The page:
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  • Advice on Building a Shed

    Hi All,

    I have to ask the experts their opinion.

    I am going to be building a storage shed (using my new TS 2424) and I have a question.

    The area I am going to be placing the shed in is a odd shape. It is 8 feet long. Nad start at 7.5 feet wide and then widens to 9 feet wide.

    QUESTION: Should I just build a square shed (8'x7') or should I build the shed to fit the area? Basically it would be 8' long and would start 7' wide and then widen to 8.5' wide.

    Would it be too difficult to build a non-square structure?

    The roof is going to be simple, single slope roof.

    Advice Please.

    THANKS

    -Peter
    -Peter W. Lent<BR>PMi Solutions<BR>www.pmisolutions.net

  • #2
    Peter,
    I think I would opt for the square shed. Not that it would be difficult to build but looking at my shed, most everything takes a square foot print... Shingling could be a nightmare depending on the roof you build.

    I did build a very large shelf in the rear of my barn style shed thou which is 10'x12'... the shelf is 10' wide by 4' deep. It is very heavy built and I store my lawn mower, tiller, and snow blower up there. I put the stuff up with short ramps. It allows for tons of storage underneath and fills dead space near the roof. I just doubled 2"x4" for shelf stringers every 16" and sheeted with 5/8” plywood... This could help you gain more space other than building an out of square building…

    If you do build a non typical type shed, I would be interested in seeing pictures once you are complete... sounds interesting…

    My $0.02 [img]smile.gif[/img]
    Regards,<br /><br />Big Johnson<br /><br />Pictures: <a href=\"http://www.woodworkersweb.com/modules.php?set_albumName=albuv85&op=modload&name= gallery&file=index&include=view_album.php\" target=\"_blank\">http://www.woodworkersweb.com/modules.php?set_albumName=albuv85&op=modload&name= gallery&file=index&include=view_album.php</a>

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    • #3
      I'd have to agree---while you could form an odd-sized concrete pad easily and they're only be a bevel cut, on the corners for your wall framing---depending on the direction of roof slope---it could be a real PITA---besides, as things go---if you built a square/retangular shed and had some space left---it will soon be filled up with some highly necessary junk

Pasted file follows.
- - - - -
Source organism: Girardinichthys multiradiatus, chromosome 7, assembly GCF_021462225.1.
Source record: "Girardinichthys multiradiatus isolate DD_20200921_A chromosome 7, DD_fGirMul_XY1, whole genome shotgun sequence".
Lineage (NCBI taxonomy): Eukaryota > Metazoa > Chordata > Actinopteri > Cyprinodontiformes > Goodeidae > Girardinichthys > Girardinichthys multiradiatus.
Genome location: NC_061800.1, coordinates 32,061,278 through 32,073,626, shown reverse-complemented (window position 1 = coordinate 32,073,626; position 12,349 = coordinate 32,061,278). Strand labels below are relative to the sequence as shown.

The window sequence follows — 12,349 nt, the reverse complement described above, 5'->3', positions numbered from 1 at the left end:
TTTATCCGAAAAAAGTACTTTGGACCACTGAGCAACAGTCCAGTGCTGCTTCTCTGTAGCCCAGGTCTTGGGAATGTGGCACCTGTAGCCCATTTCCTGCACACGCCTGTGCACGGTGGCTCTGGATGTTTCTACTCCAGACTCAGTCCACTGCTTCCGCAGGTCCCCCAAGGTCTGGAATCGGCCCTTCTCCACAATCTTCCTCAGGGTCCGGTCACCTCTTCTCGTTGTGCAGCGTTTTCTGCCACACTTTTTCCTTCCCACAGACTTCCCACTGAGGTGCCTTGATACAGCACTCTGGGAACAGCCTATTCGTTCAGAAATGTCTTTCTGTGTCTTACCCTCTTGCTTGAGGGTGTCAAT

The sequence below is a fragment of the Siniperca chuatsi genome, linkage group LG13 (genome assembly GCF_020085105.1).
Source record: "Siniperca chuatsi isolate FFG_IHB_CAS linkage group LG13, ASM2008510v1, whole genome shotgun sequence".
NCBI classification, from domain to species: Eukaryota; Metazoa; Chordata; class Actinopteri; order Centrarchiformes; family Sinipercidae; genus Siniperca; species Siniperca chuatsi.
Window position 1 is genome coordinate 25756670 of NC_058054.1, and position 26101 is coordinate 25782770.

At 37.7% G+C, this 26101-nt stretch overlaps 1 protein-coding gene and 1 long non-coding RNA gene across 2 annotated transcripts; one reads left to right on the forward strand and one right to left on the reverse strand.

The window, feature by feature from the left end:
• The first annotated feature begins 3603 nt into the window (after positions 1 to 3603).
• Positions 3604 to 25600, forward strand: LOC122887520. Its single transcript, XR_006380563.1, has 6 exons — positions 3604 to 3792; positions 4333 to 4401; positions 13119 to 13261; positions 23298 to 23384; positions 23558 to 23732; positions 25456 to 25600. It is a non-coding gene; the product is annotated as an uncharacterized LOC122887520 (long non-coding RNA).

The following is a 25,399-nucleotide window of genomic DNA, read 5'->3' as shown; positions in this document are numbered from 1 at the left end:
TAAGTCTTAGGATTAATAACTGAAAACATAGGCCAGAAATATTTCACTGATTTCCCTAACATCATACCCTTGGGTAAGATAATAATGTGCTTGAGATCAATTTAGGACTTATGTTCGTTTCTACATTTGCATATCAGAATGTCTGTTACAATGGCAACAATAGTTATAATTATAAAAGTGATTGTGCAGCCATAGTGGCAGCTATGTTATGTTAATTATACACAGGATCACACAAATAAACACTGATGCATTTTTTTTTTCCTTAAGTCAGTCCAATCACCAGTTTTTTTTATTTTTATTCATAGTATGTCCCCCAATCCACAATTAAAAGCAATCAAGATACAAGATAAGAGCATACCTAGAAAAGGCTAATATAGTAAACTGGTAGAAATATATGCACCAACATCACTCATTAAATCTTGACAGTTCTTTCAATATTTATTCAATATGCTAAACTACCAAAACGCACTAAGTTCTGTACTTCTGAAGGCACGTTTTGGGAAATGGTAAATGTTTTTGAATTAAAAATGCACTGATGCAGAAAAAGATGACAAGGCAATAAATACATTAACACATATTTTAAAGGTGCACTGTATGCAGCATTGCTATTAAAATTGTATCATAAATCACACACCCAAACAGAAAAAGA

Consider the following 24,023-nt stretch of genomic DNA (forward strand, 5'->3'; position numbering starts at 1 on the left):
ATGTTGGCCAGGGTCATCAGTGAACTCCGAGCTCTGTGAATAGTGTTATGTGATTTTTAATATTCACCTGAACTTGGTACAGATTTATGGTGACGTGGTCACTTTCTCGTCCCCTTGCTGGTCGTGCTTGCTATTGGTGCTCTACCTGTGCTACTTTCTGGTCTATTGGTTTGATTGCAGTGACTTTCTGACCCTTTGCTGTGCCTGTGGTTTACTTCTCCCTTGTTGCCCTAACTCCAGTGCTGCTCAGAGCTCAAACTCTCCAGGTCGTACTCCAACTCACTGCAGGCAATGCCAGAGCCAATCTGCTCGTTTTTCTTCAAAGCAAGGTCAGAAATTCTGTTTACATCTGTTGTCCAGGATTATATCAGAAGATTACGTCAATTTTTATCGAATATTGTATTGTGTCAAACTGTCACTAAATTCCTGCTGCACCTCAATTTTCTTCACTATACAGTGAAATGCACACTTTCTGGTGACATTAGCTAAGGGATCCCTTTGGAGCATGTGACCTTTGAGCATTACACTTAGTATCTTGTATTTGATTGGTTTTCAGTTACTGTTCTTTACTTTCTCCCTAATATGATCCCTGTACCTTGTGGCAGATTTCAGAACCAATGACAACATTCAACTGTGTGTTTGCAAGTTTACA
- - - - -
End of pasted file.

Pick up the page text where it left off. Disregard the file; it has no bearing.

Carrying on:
Dave

      Comment


      • #4
        Doing an out-of-square roof will have you mumbling things to yourself that are better left unsaid. Not to mention the end walls or the corners. The foot or so of room you will loose can be made up with higher walls/different roof design.

        Keep it aquare for sanity's sake.
        Mac<P>Problems are opportunities in disguise

        Comment


        • #5
          Peter, Personallly I would use the extra space. At least to some degree. What's wrong with having an extra rectangular piece say foot and half or two feet out by say 3 or 4 feet wide. You could use the space for built-ins, storage, a multitude of uses. Peter, as you collect more tools and paraphenalia,(sp) you find you NEVER have enough space. Keep it square/rectangular, but utilise all the space you can I say. I have 10' by 20' and 8' high and it's pitifully small when I have accumulated large pieces of machinery, and I have nothing out of the ordinary.
          You could even stagger it. ie a square/rectangular bulge with another going deeper in the bulge if you see what I mean.

          Cheers Ivor

          Comment


          • #6
            Thanks for the feedback guys. I have modified my plans to include a rectangluar shed with a small jet out to utilize the wider end. I think I will use it for built in shelves or something along those lines.

            Now, I have a second question.

            Roof Truss Design.
            I am going to be making a standard peak roof. 8' tall at the top, sloping to just under 7' tall at the sides.

            I am going to be making the roof at of 2x4's. Should I use a header that would run the length of the roof, or just connect to the 2x4's together at the peak and then use a piece of plywood to strengthen the roof supports.

            I have seem it done both ways and I am just looking for opinions on what is stronger/easier.

            The roof will be covered with 1/2" plywood, tar paper and asphault shingles.

            THANKS

            Peter
            -Peter W. Lent<BR>PMi Solutions<BR>www.pmisolutions.net

            Comment


            • #7
              Peter, The cleanest/strongest/easiest way is with one long header. Set it up with the two end trusses and something temporary in the center. Then build your trusses insitu. Cut angle & butt it to the header (use screws if you can rather than nails, you won't regret it) providing you have power driver that is. Then fasten the lower end down and trim if not cut to correct length and repeat all the way down. Remember that your roof line and length is a bit long where you 'jet out'. Peter the reason I say screw rather than nail is that it's quieter and gentler. If your'e up on the roof pounding the you 'know what' out of the header to put nails in things get moved out of place. I am assuming you dont have a nail gun.

              cheers Ivor

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